Even before the rise of Christian opposition to blood sports, Roman approval was not universal. For example, Seneca wrote to his friend Lucilius advising him to avoid the games, which he said disposed the audience to “greater cruelty and less humanity.” Where is the ambivalence in the Capitol? Well, I guess there’s Katniss’s stylist Cenna. That’s something.
This basic issue is further complicated by two moments toward the end, both involving the heroine. (Spoiler warning.) In one scene, she puts an arrow into a horribly dying opponent to ease his passing. There is also a suicide-pact theme that is more problematic in the film than I understand to be the case in the book, where it appears to be more apparent than actual.
Certainly there are praiseworthy themes along with the problematic. In addition to being perhaps the most engaging action-movie protagonist in recent years, Katniss is a selfless heroine who courageously risks her life to protect others, including Peeta and a young combatant named Rue, not to mention her sister Primrose. In a touching sequence, Katniss honors a fallen competitor by arraying her body with flowers, in the spirit of the seventh corporal work of mercy. Others also act in noble and selfless ways.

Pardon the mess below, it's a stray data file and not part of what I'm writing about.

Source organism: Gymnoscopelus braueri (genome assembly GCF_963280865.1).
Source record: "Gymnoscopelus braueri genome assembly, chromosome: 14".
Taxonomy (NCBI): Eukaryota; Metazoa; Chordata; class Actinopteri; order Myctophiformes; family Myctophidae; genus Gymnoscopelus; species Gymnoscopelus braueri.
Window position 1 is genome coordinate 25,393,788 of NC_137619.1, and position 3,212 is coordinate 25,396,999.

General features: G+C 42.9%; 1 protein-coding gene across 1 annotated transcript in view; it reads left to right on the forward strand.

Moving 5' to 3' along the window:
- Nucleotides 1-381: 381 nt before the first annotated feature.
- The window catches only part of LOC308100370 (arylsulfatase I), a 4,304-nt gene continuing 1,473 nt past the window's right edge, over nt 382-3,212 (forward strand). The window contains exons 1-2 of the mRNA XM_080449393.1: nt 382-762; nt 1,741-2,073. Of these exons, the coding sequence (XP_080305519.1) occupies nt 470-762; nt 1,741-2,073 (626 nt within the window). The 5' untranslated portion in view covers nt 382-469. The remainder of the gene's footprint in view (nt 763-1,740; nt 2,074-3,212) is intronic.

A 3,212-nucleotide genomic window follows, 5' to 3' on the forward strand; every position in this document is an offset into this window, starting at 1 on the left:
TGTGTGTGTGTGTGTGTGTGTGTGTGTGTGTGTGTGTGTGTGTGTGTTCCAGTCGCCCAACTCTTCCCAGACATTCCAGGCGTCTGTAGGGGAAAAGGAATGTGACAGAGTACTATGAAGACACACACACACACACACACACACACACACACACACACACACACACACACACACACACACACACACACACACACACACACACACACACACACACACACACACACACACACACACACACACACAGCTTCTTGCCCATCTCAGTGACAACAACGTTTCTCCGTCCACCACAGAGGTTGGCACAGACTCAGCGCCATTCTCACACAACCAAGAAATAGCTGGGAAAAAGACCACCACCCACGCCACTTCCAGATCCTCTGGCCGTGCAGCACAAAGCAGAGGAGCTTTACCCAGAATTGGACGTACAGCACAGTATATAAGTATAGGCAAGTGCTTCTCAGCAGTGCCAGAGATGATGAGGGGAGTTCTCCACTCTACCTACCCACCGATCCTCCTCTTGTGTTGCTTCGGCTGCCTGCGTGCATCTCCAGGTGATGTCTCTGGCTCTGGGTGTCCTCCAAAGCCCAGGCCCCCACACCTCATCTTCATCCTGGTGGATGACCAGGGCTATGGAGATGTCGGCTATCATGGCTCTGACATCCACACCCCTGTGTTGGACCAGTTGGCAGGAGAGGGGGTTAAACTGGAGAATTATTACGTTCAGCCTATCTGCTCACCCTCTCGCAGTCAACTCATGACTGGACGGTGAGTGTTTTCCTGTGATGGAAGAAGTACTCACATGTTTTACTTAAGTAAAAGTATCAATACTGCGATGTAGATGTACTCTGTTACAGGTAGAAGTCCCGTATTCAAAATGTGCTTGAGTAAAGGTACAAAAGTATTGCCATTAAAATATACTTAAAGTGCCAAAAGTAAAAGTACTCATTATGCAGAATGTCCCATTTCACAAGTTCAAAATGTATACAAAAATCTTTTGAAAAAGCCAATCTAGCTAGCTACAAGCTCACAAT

Am I glad I saw The Hunger Games full movie? Yes. But I’m not eager to see it again. It’s a well-made film with a lot of nice touches, from the way little Primrose pathetically tucks in her shirttail in a moment of excruciating duress to Katniss slightly fumbling a grand gesture during a scoring event by forgetting to return her bow to its place. There’s much to admire about the overarching premise, and there are some clever conceits in the course of the Games. I like a speech from Peeta about being willing to die if he can somehow remain himself and not let the gamemasters make him into something he isn’t.
I’m not sure whether my misgivings about the violence means that the violence is a problem or just that viewers ought to have misgivings about it. Either way, if they don’t, I don’t think that’s a good sign.